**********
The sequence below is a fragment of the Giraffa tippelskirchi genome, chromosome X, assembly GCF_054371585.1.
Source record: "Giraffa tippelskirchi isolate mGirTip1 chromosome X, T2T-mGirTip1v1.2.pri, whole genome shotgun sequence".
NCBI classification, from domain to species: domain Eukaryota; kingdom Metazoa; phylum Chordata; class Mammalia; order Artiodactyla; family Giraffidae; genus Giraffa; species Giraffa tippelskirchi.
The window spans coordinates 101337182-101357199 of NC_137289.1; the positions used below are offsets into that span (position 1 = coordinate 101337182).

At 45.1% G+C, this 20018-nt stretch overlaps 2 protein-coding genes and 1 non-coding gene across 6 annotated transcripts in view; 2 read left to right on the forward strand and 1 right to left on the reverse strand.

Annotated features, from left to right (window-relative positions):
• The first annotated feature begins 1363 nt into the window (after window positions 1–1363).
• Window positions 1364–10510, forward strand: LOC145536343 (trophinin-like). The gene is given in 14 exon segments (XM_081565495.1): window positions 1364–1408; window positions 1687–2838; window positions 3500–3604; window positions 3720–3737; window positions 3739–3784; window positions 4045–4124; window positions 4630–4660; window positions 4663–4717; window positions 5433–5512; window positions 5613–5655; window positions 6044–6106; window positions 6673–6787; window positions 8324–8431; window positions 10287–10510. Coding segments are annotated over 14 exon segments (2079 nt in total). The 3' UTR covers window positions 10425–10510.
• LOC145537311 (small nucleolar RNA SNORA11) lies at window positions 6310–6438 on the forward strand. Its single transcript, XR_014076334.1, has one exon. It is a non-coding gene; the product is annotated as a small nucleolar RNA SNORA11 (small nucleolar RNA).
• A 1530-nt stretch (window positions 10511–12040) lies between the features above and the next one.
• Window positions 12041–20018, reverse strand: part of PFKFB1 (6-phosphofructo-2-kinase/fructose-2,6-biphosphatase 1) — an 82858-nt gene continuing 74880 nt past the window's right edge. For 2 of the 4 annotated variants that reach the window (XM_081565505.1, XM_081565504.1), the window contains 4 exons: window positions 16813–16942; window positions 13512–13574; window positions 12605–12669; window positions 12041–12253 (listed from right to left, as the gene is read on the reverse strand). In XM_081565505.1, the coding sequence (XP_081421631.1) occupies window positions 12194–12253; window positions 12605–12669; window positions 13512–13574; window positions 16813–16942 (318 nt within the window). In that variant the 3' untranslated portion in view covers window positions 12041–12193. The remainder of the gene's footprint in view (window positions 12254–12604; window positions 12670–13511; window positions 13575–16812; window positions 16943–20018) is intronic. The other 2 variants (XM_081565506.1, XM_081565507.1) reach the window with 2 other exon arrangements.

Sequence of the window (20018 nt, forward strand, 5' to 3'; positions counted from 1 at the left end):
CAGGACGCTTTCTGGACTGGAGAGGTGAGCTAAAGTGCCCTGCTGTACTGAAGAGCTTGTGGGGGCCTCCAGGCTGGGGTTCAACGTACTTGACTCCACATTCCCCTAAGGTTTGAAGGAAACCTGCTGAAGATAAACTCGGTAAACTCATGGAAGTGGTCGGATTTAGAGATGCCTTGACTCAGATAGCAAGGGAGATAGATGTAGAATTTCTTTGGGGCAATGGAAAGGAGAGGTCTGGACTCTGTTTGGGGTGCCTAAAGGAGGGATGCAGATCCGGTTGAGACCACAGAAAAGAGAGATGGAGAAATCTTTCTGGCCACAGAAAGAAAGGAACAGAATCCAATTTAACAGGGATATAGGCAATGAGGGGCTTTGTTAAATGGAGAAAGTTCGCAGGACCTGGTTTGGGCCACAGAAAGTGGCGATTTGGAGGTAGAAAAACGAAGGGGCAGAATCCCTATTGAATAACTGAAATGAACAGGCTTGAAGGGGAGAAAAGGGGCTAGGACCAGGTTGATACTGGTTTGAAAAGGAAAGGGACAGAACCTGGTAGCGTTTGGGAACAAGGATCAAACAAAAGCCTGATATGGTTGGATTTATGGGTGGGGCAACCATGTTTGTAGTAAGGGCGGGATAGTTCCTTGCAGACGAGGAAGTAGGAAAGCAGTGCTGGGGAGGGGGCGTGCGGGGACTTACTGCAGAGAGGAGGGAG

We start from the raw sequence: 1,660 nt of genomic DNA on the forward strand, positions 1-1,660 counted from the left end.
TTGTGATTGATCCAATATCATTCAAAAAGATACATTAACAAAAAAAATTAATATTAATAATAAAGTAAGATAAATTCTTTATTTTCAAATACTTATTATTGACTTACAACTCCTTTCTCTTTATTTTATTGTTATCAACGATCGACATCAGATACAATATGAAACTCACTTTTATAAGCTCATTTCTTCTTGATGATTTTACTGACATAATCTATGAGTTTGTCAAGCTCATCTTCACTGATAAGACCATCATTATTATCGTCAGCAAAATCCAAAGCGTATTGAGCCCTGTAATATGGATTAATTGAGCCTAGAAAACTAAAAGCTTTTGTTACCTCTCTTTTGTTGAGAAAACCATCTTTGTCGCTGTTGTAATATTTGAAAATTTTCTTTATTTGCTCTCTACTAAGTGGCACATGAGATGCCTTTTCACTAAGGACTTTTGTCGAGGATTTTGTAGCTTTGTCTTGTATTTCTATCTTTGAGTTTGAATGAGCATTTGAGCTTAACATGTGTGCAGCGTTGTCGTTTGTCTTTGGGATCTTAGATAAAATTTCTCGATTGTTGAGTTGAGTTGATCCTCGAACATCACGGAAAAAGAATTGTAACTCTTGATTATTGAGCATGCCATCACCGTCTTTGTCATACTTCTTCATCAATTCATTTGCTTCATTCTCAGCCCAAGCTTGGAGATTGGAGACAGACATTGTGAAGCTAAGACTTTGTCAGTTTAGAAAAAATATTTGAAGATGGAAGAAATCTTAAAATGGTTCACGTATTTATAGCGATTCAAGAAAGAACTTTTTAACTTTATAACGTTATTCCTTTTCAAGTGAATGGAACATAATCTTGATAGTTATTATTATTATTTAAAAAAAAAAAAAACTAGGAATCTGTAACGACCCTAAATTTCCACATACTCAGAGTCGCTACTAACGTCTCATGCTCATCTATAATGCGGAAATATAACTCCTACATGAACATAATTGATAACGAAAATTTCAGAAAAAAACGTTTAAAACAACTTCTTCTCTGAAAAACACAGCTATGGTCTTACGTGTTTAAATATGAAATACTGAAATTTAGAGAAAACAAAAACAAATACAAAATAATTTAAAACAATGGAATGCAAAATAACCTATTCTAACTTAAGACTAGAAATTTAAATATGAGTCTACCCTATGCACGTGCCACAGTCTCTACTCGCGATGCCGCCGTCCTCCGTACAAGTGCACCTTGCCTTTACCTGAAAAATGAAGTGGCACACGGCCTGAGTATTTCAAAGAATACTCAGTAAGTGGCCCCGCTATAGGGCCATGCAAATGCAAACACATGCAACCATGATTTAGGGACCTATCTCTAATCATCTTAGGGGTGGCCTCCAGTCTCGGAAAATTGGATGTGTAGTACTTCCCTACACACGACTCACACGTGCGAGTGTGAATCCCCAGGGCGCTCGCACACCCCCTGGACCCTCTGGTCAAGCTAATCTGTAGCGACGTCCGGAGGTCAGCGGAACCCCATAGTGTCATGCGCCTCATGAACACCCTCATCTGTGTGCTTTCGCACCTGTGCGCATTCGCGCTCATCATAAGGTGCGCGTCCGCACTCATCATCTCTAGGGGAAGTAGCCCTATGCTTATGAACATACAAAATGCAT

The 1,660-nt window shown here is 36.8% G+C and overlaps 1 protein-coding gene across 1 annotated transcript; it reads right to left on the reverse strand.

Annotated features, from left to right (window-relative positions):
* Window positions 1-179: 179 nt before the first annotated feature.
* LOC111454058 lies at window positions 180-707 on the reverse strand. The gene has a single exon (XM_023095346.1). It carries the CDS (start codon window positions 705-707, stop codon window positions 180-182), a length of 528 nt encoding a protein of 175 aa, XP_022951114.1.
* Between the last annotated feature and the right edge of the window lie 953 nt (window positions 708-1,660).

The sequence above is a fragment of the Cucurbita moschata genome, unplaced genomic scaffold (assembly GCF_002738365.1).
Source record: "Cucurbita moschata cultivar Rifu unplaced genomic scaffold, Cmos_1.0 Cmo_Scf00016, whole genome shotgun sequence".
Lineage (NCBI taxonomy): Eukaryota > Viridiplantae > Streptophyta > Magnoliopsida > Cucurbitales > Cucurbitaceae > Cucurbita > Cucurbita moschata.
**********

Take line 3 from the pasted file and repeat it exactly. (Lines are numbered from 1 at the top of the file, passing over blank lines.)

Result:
NCBI classification, from domain to species: domain Eukaryota; kingdom Metazoa; phylum Chordata; class Mammalia; order Artiodactyla; family Giraffidae; genus Giraffa; species Giraffa tippelskirchi.